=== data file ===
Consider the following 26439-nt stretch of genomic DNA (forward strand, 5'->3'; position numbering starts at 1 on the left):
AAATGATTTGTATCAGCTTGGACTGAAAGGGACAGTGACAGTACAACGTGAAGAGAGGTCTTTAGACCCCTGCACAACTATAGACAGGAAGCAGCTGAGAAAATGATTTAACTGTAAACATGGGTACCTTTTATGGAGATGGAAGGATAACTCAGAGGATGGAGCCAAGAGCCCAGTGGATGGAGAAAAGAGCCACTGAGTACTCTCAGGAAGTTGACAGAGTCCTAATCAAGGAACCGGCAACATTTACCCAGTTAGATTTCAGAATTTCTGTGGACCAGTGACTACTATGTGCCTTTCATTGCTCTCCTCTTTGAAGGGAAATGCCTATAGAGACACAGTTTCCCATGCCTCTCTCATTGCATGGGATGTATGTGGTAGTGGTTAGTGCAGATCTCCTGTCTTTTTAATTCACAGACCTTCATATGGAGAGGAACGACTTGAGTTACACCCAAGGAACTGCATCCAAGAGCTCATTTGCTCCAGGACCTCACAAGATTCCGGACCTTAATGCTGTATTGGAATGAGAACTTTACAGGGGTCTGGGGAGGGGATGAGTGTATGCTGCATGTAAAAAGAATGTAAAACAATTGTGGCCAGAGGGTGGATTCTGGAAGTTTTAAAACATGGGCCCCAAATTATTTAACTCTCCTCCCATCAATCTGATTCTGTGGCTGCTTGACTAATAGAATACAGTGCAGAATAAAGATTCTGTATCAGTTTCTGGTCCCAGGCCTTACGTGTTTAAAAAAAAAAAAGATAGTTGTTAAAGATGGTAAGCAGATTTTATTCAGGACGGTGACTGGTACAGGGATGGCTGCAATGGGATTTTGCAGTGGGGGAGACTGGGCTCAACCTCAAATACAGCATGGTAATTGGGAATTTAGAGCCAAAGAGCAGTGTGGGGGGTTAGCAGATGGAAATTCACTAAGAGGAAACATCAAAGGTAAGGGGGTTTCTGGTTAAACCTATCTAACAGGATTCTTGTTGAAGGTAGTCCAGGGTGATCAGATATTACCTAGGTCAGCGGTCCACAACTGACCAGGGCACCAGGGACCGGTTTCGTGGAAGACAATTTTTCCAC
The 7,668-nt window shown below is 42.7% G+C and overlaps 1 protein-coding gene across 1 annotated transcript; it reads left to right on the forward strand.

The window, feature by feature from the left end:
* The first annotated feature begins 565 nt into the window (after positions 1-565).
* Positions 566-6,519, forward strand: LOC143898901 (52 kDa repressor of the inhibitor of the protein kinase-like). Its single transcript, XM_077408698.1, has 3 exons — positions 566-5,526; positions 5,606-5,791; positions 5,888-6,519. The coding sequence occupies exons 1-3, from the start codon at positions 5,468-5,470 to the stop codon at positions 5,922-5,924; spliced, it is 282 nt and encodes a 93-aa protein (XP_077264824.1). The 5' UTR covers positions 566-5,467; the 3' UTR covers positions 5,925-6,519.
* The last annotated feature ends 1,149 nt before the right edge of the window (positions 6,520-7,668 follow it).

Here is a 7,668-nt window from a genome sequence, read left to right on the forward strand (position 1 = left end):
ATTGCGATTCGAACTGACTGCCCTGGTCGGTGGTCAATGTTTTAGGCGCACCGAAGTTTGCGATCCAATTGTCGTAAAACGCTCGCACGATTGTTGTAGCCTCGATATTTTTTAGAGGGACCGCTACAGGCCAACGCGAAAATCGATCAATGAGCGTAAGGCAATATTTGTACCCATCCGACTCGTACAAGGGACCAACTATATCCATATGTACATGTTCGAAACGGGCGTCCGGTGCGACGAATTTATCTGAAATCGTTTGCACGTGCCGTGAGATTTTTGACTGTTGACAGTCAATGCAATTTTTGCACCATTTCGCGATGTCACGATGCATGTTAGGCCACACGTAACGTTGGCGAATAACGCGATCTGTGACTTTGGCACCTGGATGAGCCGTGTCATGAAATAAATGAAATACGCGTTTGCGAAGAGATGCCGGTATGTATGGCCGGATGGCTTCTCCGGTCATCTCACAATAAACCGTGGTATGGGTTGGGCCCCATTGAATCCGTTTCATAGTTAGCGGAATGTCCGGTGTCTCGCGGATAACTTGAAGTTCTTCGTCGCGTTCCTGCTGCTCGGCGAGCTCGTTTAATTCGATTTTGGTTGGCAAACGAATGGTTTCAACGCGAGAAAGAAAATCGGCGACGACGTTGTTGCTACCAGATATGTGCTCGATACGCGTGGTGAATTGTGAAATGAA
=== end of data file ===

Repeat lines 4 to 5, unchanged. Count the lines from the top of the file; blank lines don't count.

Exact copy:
The window, feature by feature from the left end:
* The first annotated feature begins 565 nt into the window (after positions 1-565).